I leave you with this: may your days be blessed with the love and closeness with one as deep as that with which I share with Stacey Lynn Coomer. I would give my life for her in hopes that she lives to be 120, if only these two weeks guide her to take footsteps into lands we never ventured upon before. Also, I hope our magical time prompts you who read this to boldly travel beyond the comforts of your homeland. You will surely grow from such experiences. Ventures abroad remind us to be humble in the shadows of those who came long before. Our United States is grand, but it is a child compared to the lands of our ancestors.

Next time, if Deke continues to rest while I spout forth this spigot of incredible memories, I will step beyond the depths of emotion to describe the majesty of Scotland and our brief excursion to Dublin, Ireland. My mother's great-great grandfather emigrated from the Emerald Isle to Canada, and I am named for his grandson. It was ethereal to spend my birthday in James Strong's homeland.

Thank you for all your kind words and prayers for our safe return. They worked magic. Bless you all; I am humbled by your love. Now I must do laundry, refresh myself and prepare to return as one with a more-worldly view. Maybe now I'll become the bus operator I hoped to be when I began.

Peace and love to you all, and to those you love and hold you close in their hearts. Slainte!

With utmost respect,
Patrick Brian Coomer


Tuesday, October 1, 2019

Inverness!




Arrived at Inverness from Skye via rental car, train and taxi. Drank whisky and played billiards with a local truck driver Derek (he won... barely), enjoying a peaceful stay on Culloden Moor.

Have yet to ride a bus here but that comes later in our day. Will be paying our respects to those who so nobly fought for their freedom here 16 April 1746, then touring the city by bus. Will give fold up buses to drivers today, turning them on to Deke’s writing.

Met some guys from Vancouver, WA at the bar! They enjoyed a game of darts as we watched.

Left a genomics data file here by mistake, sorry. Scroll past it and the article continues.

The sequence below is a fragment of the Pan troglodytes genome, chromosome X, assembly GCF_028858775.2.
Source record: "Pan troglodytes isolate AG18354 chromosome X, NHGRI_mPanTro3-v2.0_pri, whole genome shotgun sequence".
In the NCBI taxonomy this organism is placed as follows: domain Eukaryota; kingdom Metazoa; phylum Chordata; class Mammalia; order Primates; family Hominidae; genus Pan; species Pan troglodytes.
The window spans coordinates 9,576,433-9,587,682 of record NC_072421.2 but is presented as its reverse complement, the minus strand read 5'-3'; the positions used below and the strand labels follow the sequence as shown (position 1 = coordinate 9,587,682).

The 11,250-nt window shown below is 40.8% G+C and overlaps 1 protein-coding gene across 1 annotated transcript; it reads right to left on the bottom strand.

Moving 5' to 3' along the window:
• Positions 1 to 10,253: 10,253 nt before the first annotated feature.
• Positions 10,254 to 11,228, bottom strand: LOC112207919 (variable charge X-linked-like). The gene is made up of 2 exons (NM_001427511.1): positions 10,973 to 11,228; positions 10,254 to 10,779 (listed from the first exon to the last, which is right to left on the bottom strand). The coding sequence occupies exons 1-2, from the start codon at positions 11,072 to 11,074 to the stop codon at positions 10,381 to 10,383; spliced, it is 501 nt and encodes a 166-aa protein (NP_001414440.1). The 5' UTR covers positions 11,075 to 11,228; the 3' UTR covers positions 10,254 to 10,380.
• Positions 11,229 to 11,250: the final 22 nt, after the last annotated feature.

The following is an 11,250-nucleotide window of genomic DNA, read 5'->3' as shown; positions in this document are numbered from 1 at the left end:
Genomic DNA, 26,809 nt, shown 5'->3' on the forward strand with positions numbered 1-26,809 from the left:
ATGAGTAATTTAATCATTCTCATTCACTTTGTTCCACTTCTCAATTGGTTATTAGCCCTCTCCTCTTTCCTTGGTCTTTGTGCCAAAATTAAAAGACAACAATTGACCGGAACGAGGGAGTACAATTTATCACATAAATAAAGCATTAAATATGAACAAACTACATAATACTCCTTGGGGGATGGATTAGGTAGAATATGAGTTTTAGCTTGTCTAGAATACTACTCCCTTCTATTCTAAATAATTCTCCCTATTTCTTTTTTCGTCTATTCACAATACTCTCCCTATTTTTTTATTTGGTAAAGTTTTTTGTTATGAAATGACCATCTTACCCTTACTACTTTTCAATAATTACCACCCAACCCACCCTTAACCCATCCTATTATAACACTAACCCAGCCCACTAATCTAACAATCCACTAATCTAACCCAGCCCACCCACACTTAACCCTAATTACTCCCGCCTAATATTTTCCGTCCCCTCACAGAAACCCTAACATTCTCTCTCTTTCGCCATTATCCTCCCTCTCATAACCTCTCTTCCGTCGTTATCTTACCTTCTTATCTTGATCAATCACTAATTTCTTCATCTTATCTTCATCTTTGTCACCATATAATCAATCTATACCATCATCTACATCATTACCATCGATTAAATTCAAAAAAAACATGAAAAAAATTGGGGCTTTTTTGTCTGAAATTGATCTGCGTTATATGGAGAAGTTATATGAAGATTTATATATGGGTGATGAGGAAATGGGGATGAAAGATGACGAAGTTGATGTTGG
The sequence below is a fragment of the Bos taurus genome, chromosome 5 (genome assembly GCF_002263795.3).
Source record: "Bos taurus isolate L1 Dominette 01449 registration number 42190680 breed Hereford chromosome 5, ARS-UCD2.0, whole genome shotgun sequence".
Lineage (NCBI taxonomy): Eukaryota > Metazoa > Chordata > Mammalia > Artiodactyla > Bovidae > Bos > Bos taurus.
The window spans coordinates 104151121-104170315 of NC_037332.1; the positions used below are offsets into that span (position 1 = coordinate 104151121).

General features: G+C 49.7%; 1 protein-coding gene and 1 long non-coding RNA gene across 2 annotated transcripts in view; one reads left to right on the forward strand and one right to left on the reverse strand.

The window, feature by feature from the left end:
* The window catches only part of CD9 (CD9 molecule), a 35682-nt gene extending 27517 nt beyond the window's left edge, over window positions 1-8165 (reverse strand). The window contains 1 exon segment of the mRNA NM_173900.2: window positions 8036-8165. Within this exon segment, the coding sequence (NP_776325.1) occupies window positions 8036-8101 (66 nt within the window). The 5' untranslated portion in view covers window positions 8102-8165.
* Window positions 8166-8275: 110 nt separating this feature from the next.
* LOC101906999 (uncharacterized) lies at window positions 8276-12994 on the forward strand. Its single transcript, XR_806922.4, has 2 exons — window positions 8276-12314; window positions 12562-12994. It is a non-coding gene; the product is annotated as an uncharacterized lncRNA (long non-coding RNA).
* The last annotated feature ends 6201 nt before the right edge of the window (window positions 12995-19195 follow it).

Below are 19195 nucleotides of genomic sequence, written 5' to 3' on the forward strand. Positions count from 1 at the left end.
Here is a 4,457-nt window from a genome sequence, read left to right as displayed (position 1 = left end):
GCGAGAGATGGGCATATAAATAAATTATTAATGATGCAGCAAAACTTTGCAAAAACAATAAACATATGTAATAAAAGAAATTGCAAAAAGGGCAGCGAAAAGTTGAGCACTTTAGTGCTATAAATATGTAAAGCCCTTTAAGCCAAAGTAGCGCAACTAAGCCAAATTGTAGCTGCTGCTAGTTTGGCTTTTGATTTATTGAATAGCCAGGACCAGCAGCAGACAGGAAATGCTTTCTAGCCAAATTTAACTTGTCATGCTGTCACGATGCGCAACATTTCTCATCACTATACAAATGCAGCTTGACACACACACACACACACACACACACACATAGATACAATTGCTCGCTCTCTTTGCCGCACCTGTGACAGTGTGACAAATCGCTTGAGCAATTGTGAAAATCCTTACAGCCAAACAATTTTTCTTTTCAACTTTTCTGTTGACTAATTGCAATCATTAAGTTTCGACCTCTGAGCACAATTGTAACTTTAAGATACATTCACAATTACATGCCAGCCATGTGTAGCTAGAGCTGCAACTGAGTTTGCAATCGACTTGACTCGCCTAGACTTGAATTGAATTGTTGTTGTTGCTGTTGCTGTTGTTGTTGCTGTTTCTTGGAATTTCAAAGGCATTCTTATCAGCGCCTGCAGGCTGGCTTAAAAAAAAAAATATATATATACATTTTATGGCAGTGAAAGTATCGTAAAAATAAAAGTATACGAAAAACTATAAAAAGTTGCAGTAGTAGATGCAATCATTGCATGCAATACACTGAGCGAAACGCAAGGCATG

Enjoyed a steak and fries earlier, preceded by fried goat cheese and salad.

Up late doing laundry, drinking whisky since I’m a passenger here rather than a bus driver.

I have so much more to write but need to sleep! Stay tuned for more....




Monday, September 30, 2019

Ahh Skye, at Long Last We Meet!


Deke’s book now resides on Isle of Skye, Scotland! It was my pleasure to gift this book to our lovely host Katie at Taigh Ailean Hotel, for she has presided over our incredible stay here on this mystically wonderful day.

Began our day with a tasty traditional Scottish breakfast, then drove 25 minutes to the entrance of the Fairy Pools. A 20-minute hike led us to a magnificent compilation of wondrous sights, which will likely linger for my remaining moments. From there I dipped my feet and fingers into the western shoreline of the Atlantic, staring dreamily into the bright horizon.

Into a deep and dark forest I roamed, recalling the timeless words of Mark Twain, Rabbie Burns and other classic authors. My mind is but a whisper of the soul which inhabits this Earthly body, and my soul is more at peace than it has ever been.

At work, I try to blot out the constant noise; here, only silence interrupted by birdsong and breeze. I am so very much at peace, and extremely aware.

Nothing more need be penned...